How then can we ensure that Globalization for the Common Good is really good? The task, already identified at the 1993 Parliament of World Religions, in Towards a Global Ethic – An Initial Declaration, is for faith communities to shape a just and moral framework for economic development and seek its implementation, an important part of which is in encouraging their members to make these priorities clear to politicians. In fact, many on-line petitions are having an effect.

In Tackling Poverty – A Global New Deal (2002 ), former UK Prime Minister Gordon Brown identified four building-blocks for a new global economic order:

 Gordan Brown                          – Photo: Wikipedia

Gordan Brown                          – Photo: Wikipedia

  • Improvement in the terms on which the poorest countries participate in the global economy
  • Adoption by international business companies of high corporate standards
  • An improved trade regime so that developing countries participate on fair terms in the world economy
  • Substantial transfer of additional resources from the richest to the poorest countries, in the form of investment for developments

There has been some progress. The faith-based Jubilee 2000 debt campaign led to the debt cancellation of some impoverished nations. The World Faiths Development Dialogue working in partnership with the World Bank has helped international bodies recognise that local faith leaders can play an important part in effecting change.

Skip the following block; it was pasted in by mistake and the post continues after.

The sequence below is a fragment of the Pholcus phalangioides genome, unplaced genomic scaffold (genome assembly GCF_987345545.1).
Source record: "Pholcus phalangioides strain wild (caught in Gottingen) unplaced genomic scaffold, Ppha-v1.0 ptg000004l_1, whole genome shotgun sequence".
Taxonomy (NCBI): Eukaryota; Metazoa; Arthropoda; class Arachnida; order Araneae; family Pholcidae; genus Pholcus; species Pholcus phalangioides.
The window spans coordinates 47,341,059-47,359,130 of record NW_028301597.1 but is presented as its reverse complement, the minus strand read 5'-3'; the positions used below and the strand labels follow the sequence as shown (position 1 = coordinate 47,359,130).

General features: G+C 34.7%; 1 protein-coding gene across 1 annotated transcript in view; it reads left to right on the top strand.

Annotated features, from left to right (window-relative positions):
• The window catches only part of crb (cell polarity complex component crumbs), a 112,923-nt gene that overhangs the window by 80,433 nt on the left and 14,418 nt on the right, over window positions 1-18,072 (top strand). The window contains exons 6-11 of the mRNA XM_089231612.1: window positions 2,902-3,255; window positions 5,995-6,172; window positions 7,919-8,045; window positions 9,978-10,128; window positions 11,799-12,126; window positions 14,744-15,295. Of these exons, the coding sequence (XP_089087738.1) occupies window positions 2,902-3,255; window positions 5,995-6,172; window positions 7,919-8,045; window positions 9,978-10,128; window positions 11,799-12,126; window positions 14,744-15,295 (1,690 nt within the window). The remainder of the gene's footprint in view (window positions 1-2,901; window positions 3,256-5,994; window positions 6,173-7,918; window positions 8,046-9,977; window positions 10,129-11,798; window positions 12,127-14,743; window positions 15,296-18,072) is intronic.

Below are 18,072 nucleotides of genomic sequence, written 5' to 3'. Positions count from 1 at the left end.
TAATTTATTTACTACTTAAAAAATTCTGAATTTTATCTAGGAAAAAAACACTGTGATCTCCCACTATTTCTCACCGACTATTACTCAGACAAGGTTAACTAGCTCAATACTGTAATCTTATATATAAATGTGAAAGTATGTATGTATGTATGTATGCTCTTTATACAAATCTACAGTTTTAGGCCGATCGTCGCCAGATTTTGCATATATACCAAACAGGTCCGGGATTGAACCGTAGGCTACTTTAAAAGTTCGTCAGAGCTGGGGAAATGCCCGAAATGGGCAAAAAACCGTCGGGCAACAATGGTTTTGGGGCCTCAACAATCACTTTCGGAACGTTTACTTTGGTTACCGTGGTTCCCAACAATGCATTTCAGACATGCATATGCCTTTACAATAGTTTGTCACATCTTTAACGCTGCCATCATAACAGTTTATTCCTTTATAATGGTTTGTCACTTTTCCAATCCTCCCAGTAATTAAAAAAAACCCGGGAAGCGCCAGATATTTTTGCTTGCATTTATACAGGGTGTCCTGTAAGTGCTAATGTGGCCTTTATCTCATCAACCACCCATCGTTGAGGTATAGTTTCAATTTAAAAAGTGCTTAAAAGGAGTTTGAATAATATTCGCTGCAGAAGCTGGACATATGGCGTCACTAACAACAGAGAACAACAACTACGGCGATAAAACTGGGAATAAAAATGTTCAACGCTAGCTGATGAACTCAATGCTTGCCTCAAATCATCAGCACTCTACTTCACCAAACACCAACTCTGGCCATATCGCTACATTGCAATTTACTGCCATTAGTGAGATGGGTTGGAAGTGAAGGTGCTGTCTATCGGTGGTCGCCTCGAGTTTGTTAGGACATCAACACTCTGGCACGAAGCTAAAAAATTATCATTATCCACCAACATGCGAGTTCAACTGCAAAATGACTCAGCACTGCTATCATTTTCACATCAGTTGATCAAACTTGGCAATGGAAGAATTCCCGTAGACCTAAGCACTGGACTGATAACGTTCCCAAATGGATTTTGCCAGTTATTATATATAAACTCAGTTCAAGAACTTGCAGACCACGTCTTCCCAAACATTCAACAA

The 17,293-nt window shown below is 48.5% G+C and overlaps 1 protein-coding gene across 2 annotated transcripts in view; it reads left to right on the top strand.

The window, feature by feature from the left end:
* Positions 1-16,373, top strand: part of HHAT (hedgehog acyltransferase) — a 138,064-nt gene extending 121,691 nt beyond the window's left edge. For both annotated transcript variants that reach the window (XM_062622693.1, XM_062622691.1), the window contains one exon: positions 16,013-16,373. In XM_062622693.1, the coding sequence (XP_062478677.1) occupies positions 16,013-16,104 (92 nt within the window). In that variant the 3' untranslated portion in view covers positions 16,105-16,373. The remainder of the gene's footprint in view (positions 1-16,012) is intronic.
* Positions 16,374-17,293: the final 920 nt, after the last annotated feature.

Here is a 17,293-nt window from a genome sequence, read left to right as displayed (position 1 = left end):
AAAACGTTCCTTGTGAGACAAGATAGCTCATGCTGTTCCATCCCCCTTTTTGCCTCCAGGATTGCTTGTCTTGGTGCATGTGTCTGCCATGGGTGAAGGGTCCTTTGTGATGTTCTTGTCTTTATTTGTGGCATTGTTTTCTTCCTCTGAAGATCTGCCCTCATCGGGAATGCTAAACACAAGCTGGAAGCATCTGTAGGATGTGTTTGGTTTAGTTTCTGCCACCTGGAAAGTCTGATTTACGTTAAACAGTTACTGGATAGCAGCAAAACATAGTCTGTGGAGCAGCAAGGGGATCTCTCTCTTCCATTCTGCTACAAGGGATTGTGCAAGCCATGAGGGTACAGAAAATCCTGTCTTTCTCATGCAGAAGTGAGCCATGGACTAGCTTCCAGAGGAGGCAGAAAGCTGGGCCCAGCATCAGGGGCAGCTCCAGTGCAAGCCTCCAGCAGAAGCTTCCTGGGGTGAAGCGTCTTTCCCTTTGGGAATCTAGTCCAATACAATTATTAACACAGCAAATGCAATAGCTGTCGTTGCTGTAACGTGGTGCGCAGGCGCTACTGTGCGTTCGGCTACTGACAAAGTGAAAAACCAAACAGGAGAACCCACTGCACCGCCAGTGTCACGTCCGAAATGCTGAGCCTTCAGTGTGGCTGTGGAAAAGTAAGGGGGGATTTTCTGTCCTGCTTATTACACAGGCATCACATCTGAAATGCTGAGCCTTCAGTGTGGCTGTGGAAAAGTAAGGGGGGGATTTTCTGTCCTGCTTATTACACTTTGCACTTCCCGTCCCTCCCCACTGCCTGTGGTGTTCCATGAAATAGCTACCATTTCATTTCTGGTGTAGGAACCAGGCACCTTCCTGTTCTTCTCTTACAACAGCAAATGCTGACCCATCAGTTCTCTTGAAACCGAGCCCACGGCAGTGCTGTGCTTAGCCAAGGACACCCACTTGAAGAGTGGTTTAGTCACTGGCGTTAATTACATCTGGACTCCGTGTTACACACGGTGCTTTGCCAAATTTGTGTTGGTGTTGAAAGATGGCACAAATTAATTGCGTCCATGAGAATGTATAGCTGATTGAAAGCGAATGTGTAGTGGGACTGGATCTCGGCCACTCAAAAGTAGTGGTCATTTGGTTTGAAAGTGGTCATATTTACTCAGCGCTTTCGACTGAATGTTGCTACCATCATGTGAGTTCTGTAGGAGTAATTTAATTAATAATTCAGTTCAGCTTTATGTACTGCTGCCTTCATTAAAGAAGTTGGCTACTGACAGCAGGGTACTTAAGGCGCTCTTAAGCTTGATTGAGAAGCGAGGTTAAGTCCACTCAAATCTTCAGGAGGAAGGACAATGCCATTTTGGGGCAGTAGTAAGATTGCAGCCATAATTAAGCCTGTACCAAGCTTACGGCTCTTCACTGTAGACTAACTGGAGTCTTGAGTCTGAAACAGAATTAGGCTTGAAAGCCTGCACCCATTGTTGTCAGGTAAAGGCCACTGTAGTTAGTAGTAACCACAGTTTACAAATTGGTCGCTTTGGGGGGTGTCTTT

For example, the Sengalese law in 1999, to ban female genital cutting, was largely the result of a campaign by Tostan (a non-governmental group), which received money from the American Jewish Women’s Committee and gained the support of local interfaith leaders. More recently, faith leaders have taken effective action to stop the spread of Ebola. At the same time faith communities have helped international bodies rethink development priorities.

Several international bodies are seeking to promote good globalization, groups such as Transparency International, which fights corruption, and The International Business Leaders’ Forum, set up by Prince Charles, which campaigns for ethical standards in finance. Responsible businesses today now regularly have ethical audits.

Pressure on governments and international institutions can help: but passing resolutions is no substitute for helping members of faith communities to recognise that private morality is not enough. Only together shall we only create a world of compassion, peace, justice and sustainability” by “reclaiming the heart of humanity.” We are our sisters’ and brothers’ keepers.

The issues here are discussed more fully in my book a Heart for the World, (2005) and Promoting the Common Good: Bringing Economics and Theology Together Again by Marcus Braybrooke & Kamran Mofid (2005).

  • Improvement in the terms on which the poorest countries participate in the global economy
  • Adoption by international business companies of high corporate standards
  • An improved trade regime so that developing countries participate on fair terms in the world economy
  • Substantial transfer of additional resources from the richest to the poorest countries, in the form of investment for developments